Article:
DIY Dish Soap That Actually Works

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Squeaky is all about the borderline genius hacks and ideas that keep literally every inch of your space pristine.

Washing dishes might not be your favorite chore, but this homemade dish soap will make the task much more pleasant. If you've been disappointed by other DIY soap recipes, keep reading, because this recipe truly works. And you only need four ingredients!


Many dish soap recipes use Castile soap. While the gentle soap works well as a body wash or for other smaller cleaning jobs, Castile soap just doesn't have the oomph to wash a sink full of dishes. And it can leave behind a filmy residue. This recipe uses the lesser known Dr. Bronner's product, Sal Suds. Made with plant-based surfactants, natural fir needle, and spruce essential oils, this all-purpose cleaner is much more concentrated than Castile soap. You'll get loads of cleaning power — and lots of bubbles — without any synthetic dyes or fragrances.


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Things You'll Need

  • Warm filtered water, 1/2 cup

  • White distilled vinegar, 1/2 cup

  • Dr. Bronner's Sal Suds, 1/2 cup

  • Kosher salt, 2 teaspoons

  • Squeeze bottle or other storage container

Step 1

Sal Suds is very concentrated and needs to be diluted. This recipe uses one part cleaner to two parts dilution (water and vinegar). Combine the water and salt first, because salt is the secret to getting the thick consistency of traditional dish soaps. If you don't have kosher salt, sea salt works as well.


In a medium size bowl, add warm water. Tap water can contain minerals that interfere with the thickening process so use filtered water instead. Add salt and stir until it is completely dissolved.


Step 2

In a separate bowl, combine the Sal Suds and vinegar. Stir gently until fully combined.

TIP: Lots of homemade dish soap recipes call for the combination of vinegar and Castile soap. Both are great all-purpose cleaners, but they should not be combined together. The vinegar (an acid) and Castile soap (a base) react when mixed together, causing the soap to 'unsaponify,' which basically means the soap is no longer a soap. You're left with a curdled-looking mixture with even less cleaning power. If you want to use them together, clean first with Castile soap and then rinse with vinegar.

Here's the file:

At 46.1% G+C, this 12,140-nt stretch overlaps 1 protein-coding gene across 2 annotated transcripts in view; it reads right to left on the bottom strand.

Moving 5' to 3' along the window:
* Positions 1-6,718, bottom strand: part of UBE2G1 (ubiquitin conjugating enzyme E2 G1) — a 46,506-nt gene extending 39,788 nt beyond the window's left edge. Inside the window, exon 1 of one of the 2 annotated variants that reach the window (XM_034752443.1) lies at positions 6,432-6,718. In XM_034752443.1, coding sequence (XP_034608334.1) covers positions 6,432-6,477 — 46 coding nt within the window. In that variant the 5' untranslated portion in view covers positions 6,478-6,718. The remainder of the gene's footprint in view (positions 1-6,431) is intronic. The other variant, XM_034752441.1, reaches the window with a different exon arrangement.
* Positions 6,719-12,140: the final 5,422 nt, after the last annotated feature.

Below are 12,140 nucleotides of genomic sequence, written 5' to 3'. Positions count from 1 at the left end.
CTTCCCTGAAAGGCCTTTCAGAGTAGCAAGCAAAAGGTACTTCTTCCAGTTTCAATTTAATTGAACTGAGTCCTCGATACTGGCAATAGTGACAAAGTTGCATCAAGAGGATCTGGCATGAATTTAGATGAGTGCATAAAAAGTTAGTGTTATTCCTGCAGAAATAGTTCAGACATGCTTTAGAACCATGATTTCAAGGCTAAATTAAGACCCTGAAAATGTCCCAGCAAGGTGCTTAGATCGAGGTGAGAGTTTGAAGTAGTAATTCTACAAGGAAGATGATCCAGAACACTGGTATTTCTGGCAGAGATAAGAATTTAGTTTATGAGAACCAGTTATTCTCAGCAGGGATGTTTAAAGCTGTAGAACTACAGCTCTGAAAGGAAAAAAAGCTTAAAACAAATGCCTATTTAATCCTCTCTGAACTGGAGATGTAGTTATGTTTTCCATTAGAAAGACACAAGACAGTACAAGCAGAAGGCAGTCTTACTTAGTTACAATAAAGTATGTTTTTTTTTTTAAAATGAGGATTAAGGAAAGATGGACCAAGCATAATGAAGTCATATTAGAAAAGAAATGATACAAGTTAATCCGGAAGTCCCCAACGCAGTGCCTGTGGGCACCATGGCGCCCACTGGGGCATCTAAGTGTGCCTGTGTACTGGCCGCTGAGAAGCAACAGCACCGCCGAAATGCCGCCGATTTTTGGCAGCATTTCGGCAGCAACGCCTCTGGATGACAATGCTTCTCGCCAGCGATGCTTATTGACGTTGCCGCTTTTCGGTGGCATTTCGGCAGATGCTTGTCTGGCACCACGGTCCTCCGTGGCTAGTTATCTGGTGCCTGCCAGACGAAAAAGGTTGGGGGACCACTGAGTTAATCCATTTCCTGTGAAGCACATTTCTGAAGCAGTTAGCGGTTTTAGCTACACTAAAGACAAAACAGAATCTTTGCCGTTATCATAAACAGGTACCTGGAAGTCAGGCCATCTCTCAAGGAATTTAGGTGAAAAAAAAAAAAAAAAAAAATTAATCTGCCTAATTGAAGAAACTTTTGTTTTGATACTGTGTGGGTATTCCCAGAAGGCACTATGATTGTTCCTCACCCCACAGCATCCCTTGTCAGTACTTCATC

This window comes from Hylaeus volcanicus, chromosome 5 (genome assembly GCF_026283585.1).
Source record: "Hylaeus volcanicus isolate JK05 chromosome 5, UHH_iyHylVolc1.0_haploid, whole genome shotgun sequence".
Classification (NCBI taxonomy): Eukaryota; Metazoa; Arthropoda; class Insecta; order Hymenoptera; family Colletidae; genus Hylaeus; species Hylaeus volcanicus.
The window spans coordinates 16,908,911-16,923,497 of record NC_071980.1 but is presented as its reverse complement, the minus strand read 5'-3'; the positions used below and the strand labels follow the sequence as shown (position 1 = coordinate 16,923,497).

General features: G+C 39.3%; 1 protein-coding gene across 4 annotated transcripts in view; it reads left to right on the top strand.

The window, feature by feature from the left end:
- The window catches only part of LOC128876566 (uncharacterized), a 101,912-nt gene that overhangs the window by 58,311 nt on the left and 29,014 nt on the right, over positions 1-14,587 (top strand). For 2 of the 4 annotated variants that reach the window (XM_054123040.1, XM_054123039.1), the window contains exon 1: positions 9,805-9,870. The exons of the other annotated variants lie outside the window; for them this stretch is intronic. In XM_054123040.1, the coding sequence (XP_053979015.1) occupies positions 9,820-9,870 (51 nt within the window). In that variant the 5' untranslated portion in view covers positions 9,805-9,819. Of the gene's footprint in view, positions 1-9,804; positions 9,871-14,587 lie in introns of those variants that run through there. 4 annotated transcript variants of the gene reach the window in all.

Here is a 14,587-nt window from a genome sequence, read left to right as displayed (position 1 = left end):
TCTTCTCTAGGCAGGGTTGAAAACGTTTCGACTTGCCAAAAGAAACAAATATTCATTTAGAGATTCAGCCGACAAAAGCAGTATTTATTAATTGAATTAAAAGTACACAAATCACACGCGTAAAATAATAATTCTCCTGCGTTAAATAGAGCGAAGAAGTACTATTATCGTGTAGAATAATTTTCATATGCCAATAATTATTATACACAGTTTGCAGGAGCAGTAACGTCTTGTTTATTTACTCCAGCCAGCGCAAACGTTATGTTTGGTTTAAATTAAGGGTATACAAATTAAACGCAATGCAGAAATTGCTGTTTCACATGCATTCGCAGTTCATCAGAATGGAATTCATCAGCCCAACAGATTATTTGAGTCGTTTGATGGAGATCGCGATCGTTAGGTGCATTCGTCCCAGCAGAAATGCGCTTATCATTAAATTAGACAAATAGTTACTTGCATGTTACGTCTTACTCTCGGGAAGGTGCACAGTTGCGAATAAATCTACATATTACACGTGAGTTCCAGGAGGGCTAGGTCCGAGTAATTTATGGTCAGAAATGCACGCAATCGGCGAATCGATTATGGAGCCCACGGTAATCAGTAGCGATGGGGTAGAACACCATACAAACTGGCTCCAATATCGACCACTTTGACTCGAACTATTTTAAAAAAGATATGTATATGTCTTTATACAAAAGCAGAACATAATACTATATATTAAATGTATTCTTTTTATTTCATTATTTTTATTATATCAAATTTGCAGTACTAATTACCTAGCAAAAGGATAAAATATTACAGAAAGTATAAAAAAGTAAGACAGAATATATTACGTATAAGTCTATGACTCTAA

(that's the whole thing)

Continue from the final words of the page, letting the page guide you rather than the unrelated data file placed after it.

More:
Step 3

Pour the Sal Suds and vinegar mixture into the bowl with the salt water. Stir gently to avoid making tons of bubbles, but keep mixing until the soap has thickened. It will reach a hair gel-like consistency.

TIP: After this step, you can add essential oils to the recipe if you'd like. Use 25 drops of lavender for a more zen-like washing experience or lemon for additional grease-cutting power. If you used sea salt instead of kosher salt do not add essential oil or the soap will turn runny again.


Step 4

Pour the mixture slowly into a soap dispenser or bottle. A pump dispenser does work with the soap's thicker consistency, but a squirt bottle makes it easier to dispense (a recycled dish soap container works well). Add a small amount of soap to running water and start washing!




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